Dermot Myers, a past president of the Kerrymen’s, was the guest of honor. He left Kerry in 1986 for New Jersey and joined the Kerrymen’s a few months after arrival. His fellow members, he said, are the best friends anyone could ask for and were rocks of support when he was ill nine years ago.
“The association came through big time for me,” he said. “They had a healing Mass for me, so many members made their way to Montefiore Hospital, then Helen Hayes…I couldn’t be more thankful.”
It’s a point the newly installed Kerrymen’s President Frank O’Keefe was eager to make as well. “Any time we ask anyone for help in this association, they are more than happy to do it,” he said.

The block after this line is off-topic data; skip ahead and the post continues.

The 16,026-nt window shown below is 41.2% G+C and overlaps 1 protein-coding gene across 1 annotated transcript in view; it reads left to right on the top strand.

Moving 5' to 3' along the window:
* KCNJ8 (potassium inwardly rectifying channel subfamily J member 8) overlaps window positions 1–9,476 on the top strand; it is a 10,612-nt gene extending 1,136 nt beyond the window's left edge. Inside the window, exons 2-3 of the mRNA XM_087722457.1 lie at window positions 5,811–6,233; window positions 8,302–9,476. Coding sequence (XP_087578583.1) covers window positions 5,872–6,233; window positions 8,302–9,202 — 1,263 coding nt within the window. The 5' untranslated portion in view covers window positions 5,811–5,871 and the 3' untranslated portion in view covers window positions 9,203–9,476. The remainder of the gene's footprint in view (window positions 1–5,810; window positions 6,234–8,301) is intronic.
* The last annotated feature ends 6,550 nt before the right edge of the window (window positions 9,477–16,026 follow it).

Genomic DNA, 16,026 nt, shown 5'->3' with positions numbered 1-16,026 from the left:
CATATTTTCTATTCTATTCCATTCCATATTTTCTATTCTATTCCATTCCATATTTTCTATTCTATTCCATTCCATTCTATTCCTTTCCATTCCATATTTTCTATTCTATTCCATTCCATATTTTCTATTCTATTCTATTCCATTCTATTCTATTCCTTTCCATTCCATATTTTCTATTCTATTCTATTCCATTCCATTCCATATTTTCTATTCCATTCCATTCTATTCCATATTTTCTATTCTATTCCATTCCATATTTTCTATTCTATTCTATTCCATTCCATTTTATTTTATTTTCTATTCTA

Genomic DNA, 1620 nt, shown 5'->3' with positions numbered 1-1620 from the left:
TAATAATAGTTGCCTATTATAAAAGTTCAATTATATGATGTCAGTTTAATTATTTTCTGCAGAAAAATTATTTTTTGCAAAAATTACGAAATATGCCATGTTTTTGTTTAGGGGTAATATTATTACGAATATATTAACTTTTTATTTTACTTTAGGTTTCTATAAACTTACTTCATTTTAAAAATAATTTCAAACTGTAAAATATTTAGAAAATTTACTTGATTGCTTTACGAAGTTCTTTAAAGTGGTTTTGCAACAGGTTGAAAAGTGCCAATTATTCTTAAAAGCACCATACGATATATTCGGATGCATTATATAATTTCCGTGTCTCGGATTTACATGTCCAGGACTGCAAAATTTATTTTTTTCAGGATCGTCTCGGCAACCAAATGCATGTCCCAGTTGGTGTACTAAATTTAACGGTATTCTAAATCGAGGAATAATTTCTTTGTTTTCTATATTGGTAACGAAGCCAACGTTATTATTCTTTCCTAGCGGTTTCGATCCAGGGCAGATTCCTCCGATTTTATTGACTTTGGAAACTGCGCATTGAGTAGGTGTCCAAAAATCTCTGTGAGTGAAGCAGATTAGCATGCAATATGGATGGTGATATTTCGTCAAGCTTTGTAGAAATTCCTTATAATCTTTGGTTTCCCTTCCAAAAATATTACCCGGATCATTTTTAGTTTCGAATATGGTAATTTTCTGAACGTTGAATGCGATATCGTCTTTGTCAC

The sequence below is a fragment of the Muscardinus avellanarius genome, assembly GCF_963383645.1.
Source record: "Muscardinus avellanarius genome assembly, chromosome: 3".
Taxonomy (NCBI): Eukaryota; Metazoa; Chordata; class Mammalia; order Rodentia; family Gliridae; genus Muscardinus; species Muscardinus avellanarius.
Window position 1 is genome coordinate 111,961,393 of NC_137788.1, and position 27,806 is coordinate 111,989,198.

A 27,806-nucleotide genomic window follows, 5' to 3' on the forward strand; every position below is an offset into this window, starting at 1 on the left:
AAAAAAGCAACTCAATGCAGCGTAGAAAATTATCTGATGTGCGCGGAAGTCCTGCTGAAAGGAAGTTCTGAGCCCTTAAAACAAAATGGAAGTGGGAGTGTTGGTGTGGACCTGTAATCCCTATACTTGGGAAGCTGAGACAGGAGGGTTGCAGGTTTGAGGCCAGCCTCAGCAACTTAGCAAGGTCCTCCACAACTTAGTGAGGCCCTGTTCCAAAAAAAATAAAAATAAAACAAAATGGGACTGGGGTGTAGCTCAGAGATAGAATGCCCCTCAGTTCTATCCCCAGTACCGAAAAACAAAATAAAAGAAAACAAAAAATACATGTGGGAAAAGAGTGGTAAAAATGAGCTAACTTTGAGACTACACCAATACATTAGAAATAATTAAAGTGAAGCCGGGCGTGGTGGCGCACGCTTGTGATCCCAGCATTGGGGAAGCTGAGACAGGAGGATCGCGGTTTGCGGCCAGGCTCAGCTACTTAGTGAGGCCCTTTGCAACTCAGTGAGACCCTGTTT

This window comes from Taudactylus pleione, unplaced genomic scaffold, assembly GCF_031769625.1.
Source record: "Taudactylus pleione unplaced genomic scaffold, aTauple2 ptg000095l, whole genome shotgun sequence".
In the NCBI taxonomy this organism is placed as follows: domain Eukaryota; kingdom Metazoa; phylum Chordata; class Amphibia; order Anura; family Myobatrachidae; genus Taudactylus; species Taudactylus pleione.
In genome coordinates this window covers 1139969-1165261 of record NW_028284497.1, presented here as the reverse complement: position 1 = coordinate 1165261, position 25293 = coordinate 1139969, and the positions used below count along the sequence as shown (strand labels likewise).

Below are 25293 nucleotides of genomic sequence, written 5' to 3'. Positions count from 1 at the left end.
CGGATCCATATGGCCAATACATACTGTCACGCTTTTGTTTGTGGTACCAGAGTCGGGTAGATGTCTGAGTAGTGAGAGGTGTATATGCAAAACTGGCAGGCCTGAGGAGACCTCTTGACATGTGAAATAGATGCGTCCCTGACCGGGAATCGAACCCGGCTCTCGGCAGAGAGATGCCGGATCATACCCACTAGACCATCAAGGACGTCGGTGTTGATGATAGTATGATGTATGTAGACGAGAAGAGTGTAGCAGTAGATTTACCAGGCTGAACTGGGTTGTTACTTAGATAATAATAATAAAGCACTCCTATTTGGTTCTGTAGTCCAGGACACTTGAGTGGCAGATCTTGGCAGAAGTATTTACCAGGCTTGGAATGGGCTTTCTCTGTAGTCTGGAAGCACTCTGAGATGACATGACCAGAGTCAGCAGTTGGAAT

David Tubiolo, the young Westchester County legislator, was sipping Guinness and mingling with his constituents, an honorary Irishman for the night. And Anna McGillicuddy, the deputy consul general of Ireland, spoke from the heart about her own Kerry roots.
“My God is my father proud of me to be here tonight!” McGillicuddy said of her dad, a native of Cahirciveen in Kerry. McGillicuddy’s job representing the Irish government is non-stop around St. Patrick’s Day, and it was clear that the Kerry dance was one of her highlights.
No doubt the atmosphere is just as warm and welcoming at the dances hosted by the other county associations. How great it would be to see a new effort put forth to keep them thriving because as the Kerrymen showed on Friday night, they still have so much to offer.